Dear Brothers and Sisters in Christ,
We can all name a litany of things we have missed in the aftermath of the coronavirus quarantine. Whether they be one-time events that were cancelled, postponed, or modified, or regular activities that have been curtailed, the time we have spent in relative seclusion without question has been a challenge. Fortunately, we have also learned to do without and to adapt. What were once phone calls have turned into FaceTime conversations, and what may have been rushed meals have turned into slower-paced family time at the table. We have adjusted to making sacrifices of personal preference, and have impatiently learned to be patient.
But there are some things that can never be replaced. Chief among these, to my mind, is the Church’s greatest prayer, the Mass. While watching Mass on television or live-streaming it on our devices has become the norm and a hugely beneficial practice, it cannot match the real thing. Just as there can be no substitute for looking someone in the eye and hearing their unmediated voice, so there can be no true substitute for encountering Jesus in the Church’s liturgy. As much as we like live-streamed Mass – and I am very aware of the many members of our community who watch faithfully and pray along with us – we know deep in our hearts that it’s not the same. It has been extremely edifying to see so many parishioners visiting our chapel or church during the quarantine to find some time to be face-to-face with the Lord. Equally edifying has been the response in attendees and volunteers now that we can have Mass publicly again.
Priests have experienced the quarantine in a rather unique way. We have, of course, been able to celebrate Mass each day, and so our separation has not been from the Mass itself, nor from the sacramental reality of Jesus present in the Eucharist. Rather, we have worked to adjust to offering the Mass without a congregation, and hardest of all, being unable to give Holy Communion. It is not especially difficult to transition from regularly seeing people (every diocesan priest has a little bit of monk in his heart), or to shift to praying for the parish more often than working with members of the parish. One of the priest’s most sacred responsibilities and the one that every priest treasures above all others, is the charge to bring Jesus to people through the sacraments. We were able to bring the mercy of God to people through Confessions, and able, in some non-hospital-or-nursing-home cases, to bring the healing grace of the Lord to our faithful in the Anointing of the Sick. But with no faithful present, our responsibility to nourish the People of God with the Eucharist was taken away. When a priest is ordained, his hands are anointed with sacred Chrism oil, consecrated so that they may become instruments of God’s grace. Just as the chalice and ciboria that will hold the Eucharist are consecrated with Chrism, so the priest’s hands. At his ordination, a priest is handed a chalice and paten and told to receive the sacred gifts of the People of God and charged to offer, consecrate and administer them on behalf of that holy people.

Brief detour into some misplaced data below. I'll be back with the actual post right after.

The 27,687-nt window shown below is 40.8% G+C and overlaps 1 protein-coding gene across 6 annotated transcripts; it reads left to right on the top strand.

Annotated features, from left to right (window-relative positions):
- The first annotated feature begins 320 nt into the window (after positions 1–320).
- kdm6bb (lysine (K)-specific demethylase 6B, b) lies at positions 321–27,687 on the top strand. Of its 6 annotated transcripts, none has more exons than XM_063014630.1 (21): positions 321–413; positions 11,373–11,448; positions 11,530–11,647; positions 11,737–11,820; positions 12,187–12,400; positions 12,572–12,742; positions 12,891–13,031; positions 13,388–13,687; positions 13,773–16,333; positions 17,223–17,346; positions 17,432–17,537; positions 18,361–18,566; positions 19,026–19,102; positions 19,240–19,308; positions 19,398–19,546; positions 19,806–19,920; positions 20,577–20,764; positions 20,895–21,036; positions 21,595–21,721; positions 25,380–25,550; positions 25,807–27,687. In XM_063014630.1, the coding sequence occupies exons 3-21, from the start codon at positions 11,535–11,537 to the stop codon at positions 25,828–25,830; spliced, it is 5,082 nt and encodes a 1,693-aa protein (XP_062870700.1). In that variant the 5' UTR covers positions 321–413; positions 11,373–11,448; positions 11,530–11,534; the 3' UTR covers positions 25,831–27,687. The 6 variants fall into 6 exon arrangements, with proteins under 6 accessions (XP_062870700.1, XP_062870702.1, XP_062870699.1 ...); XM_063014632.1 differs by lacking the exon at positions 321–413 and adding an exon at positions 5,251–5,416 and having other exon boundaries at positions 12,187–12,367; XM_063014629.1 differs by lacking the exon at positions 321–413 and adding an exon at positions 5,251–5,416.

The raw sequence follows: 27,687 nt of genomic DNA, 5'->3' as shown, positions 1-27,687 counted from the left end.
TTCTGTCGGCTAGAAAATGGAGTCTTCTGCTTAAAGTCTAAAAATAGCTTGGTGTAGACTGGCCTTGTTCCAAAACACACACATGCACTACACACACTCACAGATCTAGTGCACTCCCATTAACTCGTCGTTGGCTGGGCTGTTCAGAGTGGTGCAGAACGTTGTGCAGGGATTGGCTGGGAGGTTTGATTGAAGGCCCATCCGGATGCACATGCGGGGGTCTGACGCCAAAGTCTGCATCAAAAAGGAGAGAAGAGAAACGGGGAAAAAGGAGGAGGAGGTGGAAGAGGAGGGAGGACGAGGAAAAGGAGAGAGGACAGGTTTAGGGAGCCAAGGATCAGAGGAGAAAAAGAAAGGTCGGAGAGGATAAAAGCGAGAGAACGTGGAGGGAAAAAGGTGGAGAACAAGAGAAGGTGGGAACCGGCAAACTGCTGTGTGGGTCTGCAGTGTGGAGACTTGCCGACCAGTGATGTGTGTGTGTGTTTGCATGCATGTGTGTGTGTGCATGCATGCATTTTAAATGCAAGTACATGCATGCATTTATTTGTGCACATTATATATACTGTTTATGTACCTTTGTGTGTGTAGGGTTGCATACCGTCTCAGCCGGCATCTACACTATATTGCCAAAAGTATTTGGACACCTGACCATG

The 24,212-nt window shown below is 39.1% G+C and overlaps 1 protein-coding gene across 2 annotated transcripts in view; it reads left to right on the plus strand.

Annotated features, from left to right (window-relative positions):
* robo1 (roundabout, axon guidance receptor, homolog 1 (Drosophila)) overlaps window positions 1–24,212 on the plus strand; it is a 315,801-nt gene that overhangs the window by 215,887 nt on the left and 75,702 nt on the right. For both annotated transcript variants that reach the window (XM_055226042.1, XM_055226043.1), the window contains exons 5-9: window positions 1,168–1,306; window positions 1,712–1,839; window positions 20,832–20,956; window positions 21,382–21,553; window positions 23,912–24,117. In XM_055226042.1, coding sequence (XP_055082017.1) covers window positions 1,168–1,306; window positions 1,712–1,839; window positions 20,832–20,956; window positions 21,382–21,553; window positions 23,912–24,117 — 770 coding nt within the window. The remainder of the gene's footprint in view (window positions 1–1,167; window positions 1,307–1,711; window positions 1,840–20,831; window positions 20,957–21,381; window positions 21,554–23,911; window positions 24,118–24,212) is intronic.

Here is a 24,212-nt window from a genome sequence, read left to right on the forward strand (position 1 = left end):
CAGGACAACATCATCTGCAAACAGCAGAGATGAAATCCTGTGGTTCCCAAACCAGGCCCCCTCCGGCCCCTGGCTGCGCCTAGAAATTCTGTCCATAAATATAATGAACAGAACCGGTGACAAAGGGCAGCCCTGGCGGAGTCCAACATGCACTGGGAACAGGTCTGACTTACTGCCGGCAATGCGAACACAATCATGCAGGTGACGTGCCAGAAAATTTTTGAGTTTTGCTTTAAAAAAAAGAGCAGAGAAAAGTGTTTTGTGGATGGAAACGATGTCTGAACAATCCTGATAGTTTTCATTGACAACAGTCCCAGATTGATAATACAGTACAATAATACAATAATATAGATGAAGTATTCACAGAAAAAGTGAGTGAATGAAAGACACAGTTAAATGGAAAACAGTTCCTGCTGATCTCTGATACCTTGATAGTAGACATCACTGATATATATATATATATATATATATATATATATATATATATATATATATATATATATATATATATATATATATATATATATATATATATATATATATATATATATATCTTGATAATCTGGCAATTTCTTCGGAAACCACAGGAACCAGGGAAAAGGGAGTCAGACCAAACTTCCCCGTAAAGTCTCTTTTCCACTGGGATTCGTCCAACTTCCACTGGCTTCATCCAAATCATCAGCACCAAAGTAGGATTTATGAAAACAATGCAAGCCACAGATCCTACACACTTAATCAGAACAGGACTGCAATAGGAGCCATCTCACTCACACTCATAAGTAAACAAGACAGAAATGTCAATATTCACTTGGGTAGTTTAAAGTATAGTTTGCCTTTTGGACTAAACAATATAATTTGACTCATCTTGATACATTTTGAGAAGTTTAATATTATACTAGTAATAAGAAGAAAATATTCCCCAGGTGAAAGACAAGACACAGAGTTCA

You can imagine, then, what a joy it has been to be able to once again give Holy Communion to the parish. Sure, it has been great to connect electronically with everyone. But how painful to be unable to feed the parish with the Eucharist! I know I speak for both Fr. Tim and myself when I tell you that there is nothing that reminds us of our priestly responsibility and vocation quite like giving Holy Communion to our parish. As we all grow in our appreciation of what we have and continue to miss certain elements of our pre-quarantine life, may the Eucharist remain the source and summit of our faith, and the greatest treasure in our sacramental lives!